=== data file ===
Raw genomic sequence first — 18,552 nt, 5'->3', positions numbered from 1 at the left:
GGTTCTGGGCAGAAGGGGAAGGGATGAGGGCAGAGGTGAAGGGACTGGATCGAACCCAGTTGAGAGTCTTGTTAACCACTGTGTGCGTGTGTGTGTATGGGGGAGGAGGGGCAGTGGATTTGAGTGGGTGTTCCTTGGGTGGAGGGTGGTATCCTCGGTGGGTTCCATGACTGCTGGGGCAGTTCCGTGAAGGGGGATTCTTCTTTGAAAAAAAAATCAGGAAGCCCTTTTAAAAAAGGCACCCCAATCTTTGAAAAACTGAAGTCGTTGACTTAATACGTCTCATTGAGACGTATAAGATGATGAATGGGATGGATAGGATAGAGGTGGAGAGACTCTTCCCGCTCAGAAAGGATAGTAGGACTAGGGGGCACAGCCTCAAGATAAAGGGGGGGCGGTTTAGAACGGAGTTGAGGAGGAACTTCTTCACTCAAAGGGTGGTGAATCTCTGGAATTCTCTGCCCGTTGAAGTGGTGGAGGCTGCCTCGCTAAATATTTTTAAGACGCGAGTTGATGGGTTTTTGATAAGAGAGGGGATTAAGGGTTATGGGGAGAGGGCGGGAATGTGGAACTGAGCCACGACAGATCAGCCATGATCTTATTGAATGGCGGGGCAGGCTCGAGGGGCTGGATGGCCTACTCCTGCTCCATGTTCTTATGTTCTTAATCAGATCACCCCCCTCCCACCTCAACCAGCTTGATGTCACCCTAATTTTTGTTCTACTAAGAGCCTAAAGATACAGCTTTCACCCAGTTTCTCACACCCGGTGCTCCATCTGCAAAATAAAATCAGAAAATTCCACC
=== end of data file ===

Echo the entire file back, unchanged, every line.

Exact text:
Raw genomic sequence first — 18,552 nt, 5'->3', positions numbered from 1 at the left:
GGTTCTGGGCAGAAGGGGAAGGGATGAGGGCAGAGGTGAAGGGACTGGATCGAACCCAGTTGAGAGTCTTGTTAACCACTGTGTGCGTGTGTGTGTATGGGGGAGGAGGGGCAGTGGATTTGAGTGGGTGTTCCTTGGGTGGAGGGTGGTATCCTCGGTGGGTTCCATGACTGCTGGGGCAGTTCCGTGAAGGGGGATTCTTCTTTGAAAAAAAAATCAGGAAGCCCTTTTAAAAAAGGCACCCCAATCTTTGAAAAACTGAAGTCGTTGACTTAATACGTCTCATTGAGACGTATAAGATGATGAATGGGATGGATAGGATAGAGGTGGAGAGACTCTTCCCGCTCAGAAAGGATAGTAGGACTAGGGGGCACAGCCTCAAGATAAAGGGGGGGCGGTTTAGAACGGAGTTGAGGAGGAACTTCTTCACTCAAAGGGTGGTGAATCTCTGGAATTCTCTGCCCGTTGAAGTGGTGGAGGCTGCCTCGCTAAATATTTTTAAGACGCGAGTTGATGGGTTTTTGATAAGAGAGGGGATTAAGGGTTATGGGGAGAGGGCGGGAATGTGGAACTGAGCCACGACAGATCAGCCATGATCTTATTGAATGGCGGGGCAGGCTCGAGGGGCTGGATGGCCTACTCCTGCTCCATGTTCTTATGTTCTTAATCAGATCACCCCCCTCCCACCTCAACCAGCTTGATGTCACCCTAATTTTTGTTCTACTAAGAGCCTAAAGATACAGCTTTCACCCAGTTTCTCACACCCGGTGCTCCATCTGCAAAATAAAATCAGAAAATTCCACC